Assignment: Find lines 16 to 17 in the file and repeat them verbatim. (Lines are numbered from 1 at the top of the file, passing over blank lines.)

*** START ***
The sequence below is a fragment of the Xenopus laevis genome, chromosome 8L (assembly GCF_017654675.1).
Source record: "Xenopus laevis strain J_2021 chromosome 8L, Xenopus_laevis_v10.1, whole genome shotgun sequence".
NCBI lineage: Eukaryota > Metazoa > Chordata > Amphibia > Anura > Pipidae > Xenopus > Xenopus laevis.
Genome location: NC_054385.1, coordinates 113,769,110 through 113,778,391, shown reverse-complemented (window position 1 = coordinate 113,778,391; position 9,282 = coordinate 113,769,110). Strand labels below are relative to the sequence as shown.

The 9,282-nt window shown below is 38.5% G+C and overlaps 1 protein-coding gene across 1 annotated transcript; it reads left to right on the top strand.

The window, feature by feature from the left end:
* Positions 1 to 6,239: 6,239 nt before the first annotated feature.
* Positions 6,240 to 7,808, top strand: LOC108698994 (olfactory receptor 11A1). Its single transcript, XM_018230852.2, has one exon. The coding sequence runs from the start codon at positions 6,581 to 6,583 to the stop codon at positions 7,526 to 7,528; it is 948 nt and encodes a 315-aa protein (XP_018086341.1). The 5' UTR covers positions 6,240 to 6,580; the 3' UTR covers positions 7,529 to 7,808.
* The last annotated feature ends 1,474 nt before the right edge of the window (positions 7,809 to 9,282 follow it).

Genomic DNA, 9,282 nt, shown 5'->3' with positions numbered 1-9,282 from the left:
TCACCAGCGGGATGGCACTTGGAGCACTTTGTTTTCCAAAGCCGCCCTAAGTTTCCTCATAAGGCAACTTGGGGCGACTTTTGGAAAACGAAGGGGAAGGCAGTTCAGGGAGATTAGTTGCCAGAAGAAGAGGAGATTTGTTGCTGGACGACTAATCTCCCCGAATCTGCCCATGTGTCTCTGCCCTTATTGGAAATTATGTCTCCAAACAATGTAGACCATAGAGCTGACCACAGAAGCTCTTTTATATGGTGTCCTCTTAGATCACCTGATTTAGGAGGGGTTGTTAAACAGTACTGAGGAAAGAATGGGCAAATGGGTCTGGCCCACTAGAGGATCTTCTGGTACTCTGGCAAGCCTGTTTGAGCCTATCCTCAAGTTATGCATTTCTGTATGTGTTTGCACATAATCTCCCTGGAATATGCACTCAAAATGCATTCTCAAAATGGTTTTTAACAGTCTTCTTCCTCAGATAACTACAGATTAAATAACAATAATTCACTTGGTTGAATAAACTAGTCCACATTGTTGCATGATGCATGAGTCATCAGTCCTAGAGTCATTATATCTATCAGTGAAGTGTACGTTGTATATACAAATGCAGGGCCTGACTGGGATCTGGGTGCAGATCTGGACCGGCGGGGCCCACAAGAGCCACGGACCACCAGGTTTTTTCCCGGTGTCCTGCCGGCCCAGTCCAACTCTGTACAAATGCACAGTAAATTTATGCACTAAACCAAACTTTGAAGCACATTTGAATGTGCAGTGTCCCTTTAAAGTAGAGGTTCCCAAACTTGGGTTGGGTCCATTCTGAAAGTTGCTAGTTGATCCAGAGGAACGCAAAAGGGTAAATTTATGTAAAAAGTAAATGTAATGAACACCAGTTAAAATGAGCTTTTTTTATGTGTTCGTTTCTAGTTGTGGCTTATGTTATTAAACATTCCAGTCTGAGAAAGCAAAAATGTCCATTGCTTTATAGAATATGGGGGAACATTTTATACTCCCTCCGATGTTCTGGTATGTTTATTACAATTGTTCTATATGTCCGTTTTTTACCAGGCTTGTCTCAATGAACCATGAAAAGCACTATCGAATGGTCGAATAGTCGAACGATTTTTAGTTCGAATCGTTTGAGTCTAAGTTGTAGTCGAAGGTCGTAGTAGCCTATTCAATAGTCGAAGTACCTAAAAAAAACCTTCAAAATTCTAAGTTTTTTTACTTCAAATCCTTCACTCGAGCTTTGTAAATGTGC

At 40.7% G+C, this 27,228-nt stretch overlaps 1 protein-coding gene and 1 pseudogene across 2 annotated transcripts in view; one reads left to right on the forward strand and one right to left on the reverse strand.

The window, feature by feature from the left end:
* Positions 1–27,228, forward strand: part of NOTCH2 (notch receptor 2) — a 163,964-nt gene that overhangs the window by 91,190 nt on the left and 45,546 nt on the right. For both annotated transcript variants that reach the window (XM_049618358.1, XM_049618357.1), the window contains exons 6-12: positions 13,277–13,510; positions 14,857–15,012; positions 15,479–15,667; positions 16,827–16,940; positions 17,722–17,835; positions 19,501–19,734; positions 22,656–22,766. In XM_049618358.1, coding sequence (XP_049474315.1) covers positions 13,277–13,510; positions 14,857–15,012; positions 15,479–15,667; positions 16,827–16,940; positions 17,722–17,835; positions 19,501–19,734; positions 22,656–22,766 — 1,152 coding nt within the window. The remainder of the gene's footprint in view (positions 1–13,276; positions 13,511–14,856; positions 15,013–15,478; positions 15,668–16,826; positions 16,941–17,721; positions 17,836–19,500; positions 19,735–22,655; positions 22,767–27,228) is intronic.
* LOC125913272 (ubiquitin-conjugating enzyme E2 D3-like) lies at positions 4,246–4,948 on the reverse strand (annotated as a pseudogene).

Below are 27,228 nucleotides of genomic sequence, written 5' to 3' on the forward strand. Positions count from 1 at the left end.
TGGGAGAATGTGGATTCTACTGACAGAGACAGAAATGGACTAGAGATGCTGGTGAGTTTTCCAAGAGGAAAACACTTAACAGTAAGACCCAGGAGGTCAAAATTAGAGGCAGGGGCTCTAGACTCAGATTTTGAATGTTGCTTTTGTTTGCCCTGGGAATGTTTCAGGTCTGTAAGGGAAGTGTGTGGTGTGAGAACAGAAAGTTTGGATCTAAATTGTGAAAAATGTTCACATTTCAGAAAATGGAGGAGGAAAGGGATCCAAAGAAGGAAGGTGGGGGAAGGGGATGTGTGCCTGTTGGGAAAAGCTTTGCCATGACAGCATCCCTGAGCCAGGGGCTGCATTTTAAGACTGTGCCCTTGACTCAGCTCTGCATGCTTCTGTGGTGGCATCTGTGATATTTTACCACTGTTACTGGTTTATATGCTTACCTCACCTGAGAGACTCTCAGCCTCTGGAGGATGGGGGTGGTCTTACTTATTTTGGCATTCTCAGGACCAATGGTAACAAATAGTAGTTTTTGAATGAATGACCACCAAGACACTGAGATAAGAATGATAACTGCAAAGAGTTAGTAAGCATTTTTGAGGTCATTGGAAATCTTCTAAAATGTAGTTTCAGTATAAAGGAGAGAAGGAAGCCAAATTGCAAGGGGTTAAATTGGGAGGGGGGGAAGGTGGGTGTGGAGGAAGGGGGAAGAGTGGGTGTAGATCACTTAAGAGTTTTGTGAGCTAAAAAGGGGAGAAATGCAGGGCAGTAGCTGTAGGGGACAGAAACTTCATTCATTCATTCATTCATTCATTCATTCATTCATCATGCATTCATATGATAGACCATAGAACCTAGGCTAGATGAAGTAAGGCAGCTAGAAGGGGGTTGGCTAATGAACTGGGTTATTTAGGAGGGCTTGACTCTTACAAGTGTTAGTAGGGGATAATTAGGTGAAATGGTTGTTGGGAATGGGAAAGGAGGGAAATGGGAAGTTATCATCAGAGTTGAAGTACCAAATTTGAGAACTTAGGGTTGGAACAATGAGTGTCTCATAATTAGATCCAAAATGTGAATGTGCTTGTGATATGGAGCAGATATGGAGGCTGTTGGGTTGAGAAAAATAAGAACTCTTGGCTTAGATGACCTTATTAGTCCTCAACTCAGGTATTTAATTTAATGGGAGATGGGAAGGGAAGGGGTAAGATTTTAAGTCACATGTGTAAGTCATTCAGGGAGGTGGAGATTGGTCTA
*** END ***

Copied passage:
Below are 27,228 nucleotides of genomic sequence, written 5' to 3' on the forward strand. Positions count from 1 at the left end.
TGGGAGAATGTGGATTCTACTGACAGAGACAGAAATGGACTAGAGATGCTGGTGAGTTTTCCAAGAGGAAAACACTTAACAGTAAGACCCAGGAGGTCAAAATTAGAGGCAGGGGCTCTAGACTCAGATTTTGAATGTTGCTTTTGTTTGCCCTGGGAATGTTTCAGGTCTGTAAGGGAAGTGTGTGGTGTGAGAACAGAAAGTTTGGATCTAAATTGTGAAAAATGTTCACATTTCAGAAAATGGAGGAGGAAAGGGATCCAAAGAAGGAAGGTGGGGGAAGGGGATGTGTGCCTGTTGGGAAAAGCTTTGCCATGACAGCATCCCTGAGCCAGGGGCTGCATTTTAAGACTGTGCCCTTGACTCAGCTCTGCATGCTTCTGTGGTGGCATCTGTGATATTTTACCACTGTTACTGGTTTATATGCTTACCTCACCTGAGAGACTCTCAGCCTCTGGAGGATGGGGGTGGTCTTACTTATTTTGGCATTCTCAGGACCAATGGTAACAAATAGTAGTTTTTGAATGAATGACCACCAAGACACTGAGATAAGAATGATAACTGCAAAGAGTTAGTAAGCATTTTTGAGGTCATTGGAAATCTTCTAAAATGTAGTTTCAGTATAAAGGAGAGAAGGAAGCCAAATTGCAAGGGGTTAAATTGGGAGGGGGGGAAGGTGGGTGTGGAGGAAGGGGGAAGAGTGGGTGTAGATCACTTAAGAGTTTTGTGAGCTAAAAAGGGGAGAAATGCAGGGCAGTAGCTGTAGGGGACAGAAACTTCATTCATTCATTCATTCATTCATTCATTCATTCATCATGCATTCATATGATAGACCATAGAACCTAGGCTAGATGAAGTAAGGCAGCTAGAAGGGGGTTGGCTAATGAACTGGGTTATTTAGGAGGGCTTGACTCTTACAAGTGTTAGTAGGGGATAATTAGGTGAAATGGTTGTTGGGAATGGGAAAGGAGGGAAATGGGAAGTTATCATCAGAGTTGAAGTACCAAATTTGAGAACTTAGGGTTGGAACAATGAGTGTCTCATAATTAGATCCAAAATGTGAATGTGCTTGTGATATGGAGCAGATATGGAGGCTGTTGGGTTGAGAAAAATAAGAACTCTTGGCTTAGATGACCTTATTAGTCCTCAACTCAGGTATTTAATTTAATGGGAGATGGGAAGGGAAGGGGTAAGATTTTAAGTCACATGTGTAAGTCATTCAGGGAGGTGGAGATTGGTCTA